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The debate about Graham Hancock's talk

Please use this space to comment on the debate around Graham Hancock's TEDx talk, as described here:

http://blog.ted.com/2013/03/19/the-debate-about-graham-hancocks-talk/

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Closing Statement from TED

Thanks to all who participated in this conversation on TED's decision to move Graham Hancock's talk from YouTube to TED.com. It was scheduled as a 2-week conversation, and has now closed. But the archive will remain visible here.

We'd like to respond here to some of the questions raised in the course of the discussion.

Some asked whether this was "censorship." Now, it's pretty clear that it isn't censorship, since the talk itself is literally a click away on this very site, and easily findable on Google. But it raises an interesting question about curation. Should TED play *any* curatorial role in the content it allows its TEDx organizers to promote? We believe we should. And once you accept a role for curatorial limits, you have to accept there will be times when disputes arise.

A number of questions were raised about TED's science board: How it works and why the member list isn't public. Our science board has 5 members -- all working scientists or distinguished science journalists. When we encounter a scientific talk that raises questions, they advise us on their position. I and my team here at TED make the final decisions. We keep the names of the science board private. This is a common practice for science review boards in the academic world, which preserves the objectivity of the recommendations and also protects the participants from retribution or harassment.

Finally, let me say that TED is 100% committed to open enquiry, including challenges to orthodox thinking. But we're also firm believers in appropriate skepticism, or critical thinking. Those two instincts will sometimes conflict, as they did in this case. That's why we invited this debate. The process hasn't been perfect. But it has been undertaken in passionate pursuit of these core values.

The talk, and this conversation, will remain here, and all are invited to make their own reasoned judgement.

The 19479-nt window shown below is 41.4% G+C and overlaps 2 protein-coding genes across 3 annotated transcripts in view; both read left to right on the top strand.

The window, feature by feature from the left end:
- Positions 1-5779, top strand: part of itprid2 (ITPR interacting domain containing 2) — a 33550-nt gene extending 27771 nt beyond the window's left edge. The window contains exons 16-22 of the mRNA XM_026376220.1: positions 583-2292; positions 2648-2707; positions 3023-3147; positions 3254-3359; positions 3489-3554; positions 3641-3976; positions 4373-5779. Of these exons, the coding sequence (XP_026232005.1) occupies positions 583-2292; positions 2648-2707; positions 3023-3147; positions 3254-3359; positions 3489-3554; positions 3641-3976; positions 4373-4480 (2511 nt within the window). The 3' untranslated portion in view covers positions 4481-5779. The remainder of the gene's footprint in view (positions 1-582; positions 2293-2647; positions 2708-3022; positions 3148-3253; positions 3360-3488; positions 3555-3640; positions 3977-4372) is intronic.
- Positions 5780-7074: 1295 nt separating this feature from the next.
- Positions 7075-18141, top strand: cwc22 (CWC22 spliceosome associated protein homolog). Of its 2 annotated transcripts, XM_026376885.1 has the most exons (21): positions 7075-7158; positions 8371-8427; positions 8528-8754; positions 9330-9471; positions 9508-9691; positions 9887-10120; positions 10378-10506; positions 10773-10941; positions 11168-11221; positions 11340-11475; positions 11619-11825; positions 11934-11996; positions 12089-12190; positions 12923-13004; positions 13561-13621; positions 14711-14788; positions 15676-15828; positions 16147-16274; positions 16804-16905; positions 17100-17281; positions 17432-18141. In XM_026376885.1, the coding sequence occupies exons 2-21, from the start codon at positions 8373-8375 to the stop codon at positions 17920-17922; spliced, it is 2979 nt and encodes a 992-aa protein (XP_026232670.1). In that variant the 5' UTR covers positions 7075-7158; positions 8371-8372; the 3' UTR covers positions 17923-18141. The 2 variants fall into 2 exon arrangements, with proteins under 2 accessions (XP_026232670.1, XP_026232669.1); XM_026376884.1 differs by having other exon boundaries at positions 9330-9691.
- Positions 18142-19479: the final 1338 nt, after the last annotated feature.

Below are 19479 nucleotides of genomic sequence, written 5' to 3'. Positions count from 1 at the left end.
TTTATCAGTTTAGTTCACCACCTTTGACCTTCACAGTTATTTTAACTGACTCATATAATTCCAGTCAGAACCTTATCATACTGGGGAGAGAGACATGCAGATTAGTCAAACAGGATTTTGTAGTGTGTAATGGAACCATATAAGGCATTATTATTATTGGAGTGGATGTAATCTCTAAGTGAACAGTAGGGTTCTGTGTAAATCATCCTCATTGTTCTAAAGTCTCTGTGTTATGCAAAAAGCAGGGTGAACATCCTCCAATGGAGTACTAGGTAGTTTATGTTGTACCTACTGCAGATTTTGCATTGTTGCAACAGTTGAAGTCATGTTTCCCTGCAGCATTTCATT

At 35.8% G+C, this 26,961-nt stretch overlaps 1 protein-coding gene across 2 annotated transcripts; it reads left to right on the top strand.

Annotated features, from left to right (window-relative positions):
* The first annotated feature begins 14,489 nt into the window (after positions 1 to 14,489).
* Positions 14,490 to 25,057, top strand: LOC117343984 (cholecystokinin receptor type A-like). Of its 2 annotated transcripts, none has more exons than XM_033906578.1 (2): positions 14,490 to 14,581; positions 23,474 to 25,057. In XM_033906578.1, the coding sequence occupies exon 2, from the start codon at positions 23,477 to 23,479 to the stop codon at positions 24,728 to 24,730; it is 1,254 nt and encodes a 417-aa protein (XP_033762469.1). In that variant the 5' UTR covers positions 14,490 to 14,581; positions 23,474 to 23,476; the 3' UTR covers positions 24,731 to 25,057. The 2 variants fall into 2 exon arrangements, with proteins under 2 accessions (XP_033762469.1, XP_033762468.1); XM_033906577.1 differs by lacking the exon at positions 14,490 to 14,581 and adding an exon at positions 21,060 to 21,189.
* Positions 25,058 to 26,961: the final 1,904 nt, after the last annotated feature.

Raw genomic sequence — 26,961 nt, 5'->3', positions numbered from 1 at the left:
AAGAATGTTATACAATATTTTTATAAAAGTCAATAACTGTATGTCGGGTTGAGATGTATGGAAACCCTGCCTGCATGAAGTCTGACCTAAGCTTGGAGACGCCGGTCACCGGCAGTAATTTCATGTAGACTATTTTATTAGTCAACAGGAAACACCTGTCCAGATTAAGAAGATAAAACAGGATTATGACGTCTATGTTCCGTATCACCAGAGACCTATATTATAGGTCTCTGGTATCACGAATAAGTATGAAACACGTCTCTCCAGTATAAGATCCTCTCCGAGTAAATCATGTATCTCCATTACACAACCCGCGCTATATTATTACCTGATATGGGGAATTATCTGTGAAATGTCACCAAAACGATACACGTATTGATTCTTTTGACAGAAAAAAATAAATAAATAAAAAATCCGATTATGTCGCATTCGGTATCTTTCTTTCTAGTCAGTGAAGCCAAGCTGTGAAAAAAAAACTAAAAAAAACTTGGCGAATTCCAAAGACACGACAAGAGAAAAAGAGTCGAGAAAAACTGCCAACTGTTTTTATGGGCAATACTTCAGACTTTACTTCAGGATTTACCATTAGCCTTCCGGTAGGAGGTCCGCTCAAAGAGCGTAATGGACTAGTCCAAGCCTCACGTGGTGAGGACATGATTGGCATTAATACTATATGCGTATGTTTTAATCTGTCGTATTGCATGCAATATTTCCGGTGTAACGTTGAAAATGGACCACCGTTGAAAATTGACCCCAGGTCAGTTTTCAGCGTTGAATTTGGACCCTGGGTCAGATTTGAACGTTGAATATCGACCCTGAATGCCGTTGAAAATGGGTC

Thanks for listening.

Chris Anderson, TED Curator

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  • Mar 23 2013: TED should apologize publicly for what they did period.
    • Comment deleted

      • Mar 23 2013: I'm tiring of you spamming this discussion, 'Lime Crime', with your baseless accusations and unsupported claims. Once you provide evidence I might read what you have to say. But so far you have contributed very little to this discussion, and are a disgrace to the "skeptical" community you represent.
      • Mar 24 2013: @Lime - IMHO - your last sentence here is untrue. YOU're still here ;-)
      • Mar 24 2013: No they didnt....The people at TED are trying to hold on to the old way of thinking, the old paradigm that dosent work anymore....You are afraid of the unknown, just like some of these TED organizers. Grahams talk, got "to real" for the conservative folks there..... You and the rest of them, are nothing more than stubborn scientist, with holding information from people....Its sad that you think that way.

        Its interesting to note, that out of all the TED talks I seen, this one was the only one to touch apon psychedelics and there uses in history... And they ruined there slogan, of "ideas worth spreading" because TED is now behaving like some sort of thought police........

        You sir should research, Terence Mckenna, Graham Hancock, shamanism, the sacred mushroom and the cross- John marco Alegro, etc.... Then come tell me these amazing people are quacks.

        .......fool
      • Mar 24 2013: you sound like a very angry person, Lime. If you could at the very least support your argumentation, perhaps it will useful, i say perhaps, because from what you're expressing, i doubt you can. please prove me wrong.

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